Monday, October 28, 2013

Who Was Jesse Livermore?

Why Hollywood never made a movie about this guy, I'll never know. I'd buy a ticket. Talk
about rags-to-riches!

A young kid leaves the family farm, mom secretly gives him some traveling money (God bless
moms), because he believes there's got to be more to life. Nothing unusual about that,
many young people leave small towns or farms for the same reason. Some make it, some don't.

Hitching a ride on a wagon, young Livermore arrives in Boston and, by chance, stops in
front of a Paine Webber brokerage office. Livermore wanders inside. It's love at first

It just so happens the brokerage firm needs a "board monkey" to post prices for the
customers. Livermore jumps at the chance. So, within hours of leaving the farm, young
Jesse has a job, rents a room, and becomes his own man before the age of 15.

His mathematical brain sets to work immediately as the customers yell out quotes in an
endless stream from the ticker tape. Before long, Livermore challenges the crowd to yell
out the quotes faster. With chalk in hand, brain in high gear, concentration focused,
he writes down the numbers faster than the crowd can yell them. Livermore's alive with the

But Livermore's not just writing down numbers. He's in sync with them, in harmony with
them. He soon notices recurring patterns. He keeps a notebook.

He's also sensitive to the crowd. As numbers change and stocks move up and down, so too
does the mood of the crowd.

As a stock's volume increases, the excitement level increases. He feels the electricity
in the air. He sees their eyes light up as the price increases along with their increased
trading. He notices how their personalities change as they spot opportunities to make
money (that's called greed).

All of a sudden, the price rolls over and falls - the crowd becomes quiet, sullen,
apprehensive (that's called fear).

He notices how the traders talk among themselves, buoying each others confidence,
reassuring themselves (that's called denial). Livermore also notices how often
their wrong.

Over time, Livermore figures out that it doesn't matter what people say that counts - it
only matters what the tape says that counts! Don't waste time trying to figure out
why things are happening, only pay attention to what is happening. By the
time the reason why becomes known, it will be too late - the move will be over.

This becomes the foundation of his trading system. People such as economists and
fundamentalists, who are always trying to figure out the why of something before
they make a move, have a hard time accepting this conceptual approach.

Jesse Livermore first tries out his theories in the local "bucket shops" which are stock
market betting parlors of the day. He wins so much money that, eventually, they refuse
to take his bets.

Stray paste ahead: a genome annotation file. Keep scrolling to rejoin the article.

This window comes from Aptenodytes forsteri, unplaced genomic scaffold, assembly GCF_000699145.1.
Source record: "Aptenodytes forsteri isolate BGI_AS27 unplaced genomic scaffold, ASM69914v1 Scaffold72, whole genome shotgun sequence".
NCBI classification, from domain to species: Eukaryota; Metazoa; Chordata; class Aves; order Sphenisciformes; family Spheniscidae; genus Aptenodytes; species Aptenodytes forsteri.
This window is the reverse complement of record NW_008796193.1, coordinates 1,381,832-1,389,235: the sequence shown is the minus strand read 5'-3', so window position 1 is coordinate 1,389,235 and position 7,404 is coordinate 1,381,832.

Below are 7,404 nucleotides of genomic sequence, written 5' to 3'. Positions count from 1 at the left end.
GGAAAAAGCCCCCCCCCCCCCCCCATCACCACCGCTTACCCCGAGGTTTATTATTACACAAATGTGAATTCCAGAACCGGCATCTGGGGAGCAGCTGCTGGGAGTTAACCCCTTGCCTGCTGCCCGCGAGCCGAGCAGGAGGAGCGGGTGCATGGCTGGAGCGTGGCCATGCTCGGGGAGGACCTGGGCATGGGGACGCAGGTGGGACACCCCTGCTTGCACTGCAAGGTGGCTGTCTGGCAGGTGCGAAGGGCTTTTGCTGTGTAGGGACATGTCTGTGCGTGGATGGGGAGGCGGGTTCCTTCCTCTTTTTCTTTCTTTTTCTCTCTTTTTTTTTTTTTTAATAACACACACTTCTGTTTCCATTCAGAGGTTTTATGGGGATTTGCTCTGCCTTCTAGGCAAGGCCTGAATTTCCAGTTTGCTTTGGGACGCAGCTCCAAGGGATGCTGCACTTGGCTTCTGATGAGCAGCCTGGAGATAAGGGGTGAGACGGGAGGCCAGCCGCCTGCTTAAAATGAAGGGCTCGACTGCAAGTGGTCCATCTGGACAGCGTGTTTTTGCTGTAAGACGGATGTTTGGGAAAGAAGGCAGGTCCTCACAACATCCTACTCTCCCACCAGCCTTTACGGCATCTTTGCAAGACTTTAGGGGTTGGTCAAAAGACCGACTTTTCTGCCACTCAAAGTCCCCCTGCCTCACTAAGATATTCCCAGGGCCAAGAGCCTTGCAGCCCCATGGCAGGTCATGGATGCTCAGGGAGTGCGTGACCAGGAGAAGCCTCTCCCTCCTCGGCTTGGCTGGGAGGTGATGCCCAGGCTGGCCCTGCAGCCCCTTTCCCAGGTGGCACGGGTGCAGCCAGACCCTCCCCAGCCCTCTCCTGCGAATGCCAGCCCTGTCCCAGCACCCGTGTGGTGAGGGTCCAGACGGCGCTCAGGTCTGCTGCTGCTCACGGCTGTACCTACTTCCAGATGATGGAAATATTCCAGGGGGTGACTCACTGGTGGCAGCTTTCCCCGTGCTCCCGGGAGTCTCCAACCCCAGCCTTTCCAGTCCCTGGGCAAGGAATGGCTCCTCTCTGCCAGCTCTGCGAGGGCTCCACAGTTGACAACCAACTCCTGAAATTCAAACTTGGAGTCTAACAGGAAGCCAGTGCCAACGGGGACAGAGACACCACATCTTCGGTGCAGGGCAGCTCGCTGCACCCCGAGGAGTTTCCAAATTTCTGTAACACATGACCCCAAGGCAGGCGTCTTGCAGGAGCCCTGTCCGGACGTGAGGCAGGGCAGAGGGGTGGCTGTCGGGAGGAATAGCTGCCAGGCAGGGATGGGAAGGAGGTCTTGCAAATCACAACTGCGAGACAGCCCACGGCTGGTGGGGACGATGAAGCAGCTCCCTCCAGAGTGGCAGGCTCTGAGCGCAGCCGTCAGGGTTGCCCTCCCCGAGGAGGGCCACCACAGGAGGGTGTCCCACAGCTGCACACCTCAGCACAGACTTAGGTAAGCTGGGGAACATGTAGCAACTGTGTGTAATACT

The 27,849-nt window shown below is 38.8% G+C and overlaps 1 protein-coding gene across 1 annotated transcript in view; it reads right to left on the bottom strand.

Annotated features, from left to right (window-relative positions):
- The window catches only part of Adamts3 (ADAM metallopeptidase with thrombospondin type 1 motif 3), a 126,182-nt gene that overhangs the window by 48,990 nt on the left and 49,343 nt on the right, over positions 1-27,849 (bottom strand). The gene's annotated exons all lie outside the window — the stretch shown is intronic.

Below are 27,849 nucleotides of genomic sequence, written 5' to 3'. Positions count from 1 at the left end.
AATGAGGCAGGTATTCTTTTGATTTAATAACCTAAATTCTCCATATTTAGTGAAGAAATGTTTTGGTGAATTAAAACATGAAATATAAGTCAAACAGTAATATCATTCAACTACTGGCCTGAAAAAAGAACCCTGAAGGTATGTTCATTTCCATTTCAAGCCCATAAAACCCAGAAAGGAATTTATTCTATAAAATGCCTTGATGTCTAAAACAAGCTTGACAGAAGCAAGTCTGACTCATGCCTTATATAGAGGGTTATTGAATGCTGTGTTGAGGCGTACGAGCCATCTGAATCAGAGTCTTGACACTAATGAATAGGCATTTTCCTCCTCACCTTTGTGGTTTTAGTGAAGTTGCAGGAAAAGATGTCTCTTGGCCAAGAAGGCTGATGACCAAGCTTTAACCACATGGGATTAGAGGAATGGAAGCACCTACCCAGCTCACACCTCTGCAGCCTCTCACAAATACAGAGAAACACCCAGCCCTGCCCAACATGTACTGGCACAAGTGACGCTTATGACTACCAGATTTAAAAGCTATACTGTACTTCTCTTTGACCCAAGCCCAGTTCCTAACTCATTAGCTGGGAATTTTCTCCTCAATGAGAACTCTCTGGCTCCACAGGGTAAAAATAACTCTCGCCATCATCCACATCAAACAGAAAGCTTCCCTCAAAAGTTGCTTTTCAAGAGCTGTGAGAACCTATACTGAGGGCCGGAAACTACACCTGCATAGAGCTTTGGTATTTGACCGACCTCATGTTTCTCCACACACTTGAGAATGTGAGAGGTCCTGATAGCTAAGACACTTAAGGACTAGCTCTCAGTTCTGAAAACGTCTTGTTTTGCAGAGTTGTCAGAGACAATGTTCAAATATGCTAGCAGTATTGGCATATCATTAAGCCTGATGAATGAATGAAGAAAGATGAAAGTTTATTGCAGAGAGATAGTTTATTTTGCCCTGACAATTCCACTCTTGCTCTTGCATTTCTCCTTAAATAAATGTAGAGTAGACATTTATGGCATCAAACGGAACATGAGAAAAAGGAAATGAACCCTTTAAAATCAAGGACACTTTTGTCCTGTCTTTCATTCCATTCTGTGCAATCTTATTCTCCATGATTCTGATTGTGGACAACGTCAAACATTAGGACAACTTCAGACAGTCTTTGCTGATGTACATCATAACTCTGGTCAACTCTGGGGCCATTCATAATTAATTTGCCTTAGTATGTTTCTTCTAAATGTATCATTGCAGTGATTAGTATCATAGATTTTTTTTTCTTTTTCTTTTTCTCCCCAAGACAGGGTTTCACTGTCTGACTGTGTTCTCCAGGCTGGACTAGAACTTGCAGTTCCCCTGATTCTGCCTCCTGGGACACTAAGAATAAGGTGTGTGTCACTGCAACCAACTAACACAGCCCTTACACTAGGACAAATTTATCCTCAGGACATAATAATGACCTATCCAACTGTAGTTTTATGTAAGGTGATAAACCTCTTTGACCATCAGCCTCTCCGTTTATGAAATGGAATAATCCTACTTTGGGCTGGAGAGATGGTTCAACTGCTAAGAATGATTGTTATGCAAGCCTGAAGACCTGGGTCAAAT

Barred from the bucket shops, he moves into the real stock market losing at first,
until he figures out how to overcome the effect of the time lag between when the order is
entered and, unlike the bucket shops, when the order is actually filled.

Nor does Jesse Livermore limit his trading to stocks. He also trades commodities where he
accomplishes such feats as cornering entire commodity markets such as cotton and coffee.
When asked why, he replies, "Just to see if it could be done." When the President of the
United States, on behalf of the commodity exchanges involved, asks what it would take
for him to unwind his positions, he replies, "Mr. President, all you have to do is ask."

He makes $3 million dollars in a single day by going short in the crash of 1907. Just to
grasp the magnitude of such a trade, by comparison, remember that we're talking about
the purchasing power of 1907 dollars. The dollar went a lot further then than it does
today, 2007, a hundred years later.

Jesse Livermore doesn't always win. He goes bankrupt more than once. Whenever he invests
in private business he always loses every cent. He always manages to find backers that
stake him on condition that he engage in the only business in which he is truly expert:
the stock market.

He never talks about his trades, before or after.

Because people follow his every move, Livermore masks his moves in complete secrecy. He
moves his offices uptown to get away from the crowd and to maintain privacy. He is forced
to use as many as 50 brokers at a time in putting on and taking off positions so that no
one is able to see the whole picture of his trading activity. Sometimes purposefully
losing money just to shake off followers. Each broker sees only a small piece of the
puzzle. Everyone is on a strictly "need to know" basis.

His most spectacular coup comes when he, correctly calling the top of the market, puts
on massive short positions netting him over $100 million dollars in a single day during
the crash of 1929, just as the nation was entering the Great Depression.

People blame him for causing the crash, but it isn't true. Unlike others, Jesse Livermore
simply observes what is happening, never mind the why, and follows what he
describes as the market's "line of least resistance", by going short.

Eleven years later, in November 1940, Jesse Livermore commits suicide by gun shot. No one
knows why. He leaves no note. Some suggest he was losing his touch. Others wonder if the
pressure of being blamed for the 1929 crash was too much for him to bear. Who knows?

If Hollywood made such a movie, who wouldn't want to see it?

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